I thought back to my prayer. I did not see the goodness of God.

David went down to the police station and filed a report. They took all of our information but they did not seem hopeful that anything would be found.

I thought back to my prayer. I hadn't asked for much. I'd have been happy with an encouraging word, a friendly phone call, or a simple e-mail from a supporter. Instead, I got the joy of being robbed along with the knowledge that it was my own fault for leaving the car unlocked.

Ten minutes after David got home from the police station, the phone rang. They thought they had recovered our CDs, could David come and identify them? Sure enough, they had found our CDs! But they could not yet release them because they had paperwork to do. David returned home, encouraged.

Ten minutes later the phone rang. They thought they had recovered our GPS, could David bring down the serial number to verify that it was ours? Sure enough they had found our GPS!

I thought back to my prayer. Yes, I know that the recovery of a GPS and a few antiquated CDs is a small thing. It's a small thing. But isn't that exactly what I asked for?

Monday, September 3, 2012

Back to School

Today Chandler goes back to school. Graham starts his classes tomorrow. I am wondering not so much where the summer went, but where the years have gone.

I always get a little nostalgic this time of year, unable to relate to the moms who kick up their heels as their kids board the bus.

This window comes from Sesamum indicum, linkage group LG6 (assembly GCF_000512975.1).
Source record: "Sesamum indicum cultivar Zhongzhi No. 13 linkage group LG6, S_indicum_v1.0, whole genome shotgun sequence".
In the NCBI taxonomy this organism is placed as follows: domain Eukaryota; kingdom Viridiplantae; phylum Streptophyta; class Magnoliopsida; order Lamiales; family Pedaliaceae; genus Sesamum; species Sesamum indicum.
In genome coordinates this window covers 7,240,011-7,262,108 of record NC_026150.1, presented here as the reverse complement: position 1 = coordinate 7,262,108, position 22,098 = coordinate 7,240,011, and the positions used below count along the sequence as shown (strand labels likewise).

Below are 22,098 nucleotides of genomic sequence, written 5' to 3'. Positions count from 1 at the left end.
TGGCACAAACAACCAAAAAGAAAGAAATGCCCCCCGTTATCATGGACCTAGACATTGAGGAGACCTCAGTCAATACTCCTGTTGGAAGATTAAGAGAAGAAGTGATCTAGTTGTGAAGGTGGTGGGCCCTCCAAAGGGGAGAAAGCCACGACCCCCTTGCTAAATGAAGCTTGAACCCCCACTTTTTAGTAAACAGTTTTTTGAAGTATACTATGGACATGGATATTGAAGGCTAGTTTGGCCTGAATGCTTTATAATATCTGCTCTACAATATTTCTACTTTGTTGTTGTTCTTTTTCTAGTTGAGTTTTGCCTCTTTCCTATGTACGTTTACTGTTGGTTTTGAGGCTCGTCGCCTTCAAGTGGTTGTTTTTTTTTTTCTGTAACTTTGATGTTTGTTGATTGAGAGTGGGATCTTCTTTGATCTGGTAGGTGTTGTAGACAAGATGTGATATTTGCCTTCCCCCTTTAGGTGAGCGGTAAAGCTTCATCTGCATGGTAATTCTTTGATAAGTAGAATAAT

And my boys--neither one have ever looked back from a classroom with longing eyes. No, more often than not, they have had to gently shoo me from their sides on the first day of school. They, like their parents, are the independent type. Capable. Strong. 

Still, the moment always feels monumental: The First Day of School. A new chapter. A fresh start. Stiff blue jeans. Shiny sneakers. Pencils that have never been sharpened. Anticipation so thick you can cut it with a fork. 

It turns me into a puddle.

I realize that my days are numbered, and I cannot stop the relentless passing of time. With both boys in high school I am painfully aware of the fact that it is the beginning of the end. And that fact makes me hugely grateful and profoundly sad.  

Saturday, September 1, 2012

ZooParc de Beauval

We are zoo people. We LOVE animals and we LOVE zoos!

So you can imagine just how thrilled we were to discover that the 15th BEST ZOO in the WORLD (yes, the WORLD!) is just 30 minutes from our house. We spent the day there yesterday, and we were not disappointed.

The Zoo in Beauval has 4,600 animals. 

The animals come from all corners of the earth.

The zoo was very well laid out and habitats were beautiful! Heck, I'd move in if they'd let me!

They had a fantastic bird and sea lion show which was completely packed out.

Isn't this sea lion (named King) amazing?

Beautiful birds were everywhere!


And for the first time in my life, I saw a real live koala bear! Actually I saw 5. Did you know that they eat about 40 different varieties of eucalyptus? They have to order eucalyptus bouquets every week for these cuties.

The Lion and Lioness were having an afternoon snuggle.

But my favorite part of this zoo was all the BABY animals; They have over 300 births a year at Beauval, and we saw babies of several species! There was a joey!

A baby elephant!

A baby gorilla on his mama's back!

And several species of baby monkeys!

I look forward to going to the ZooParc again.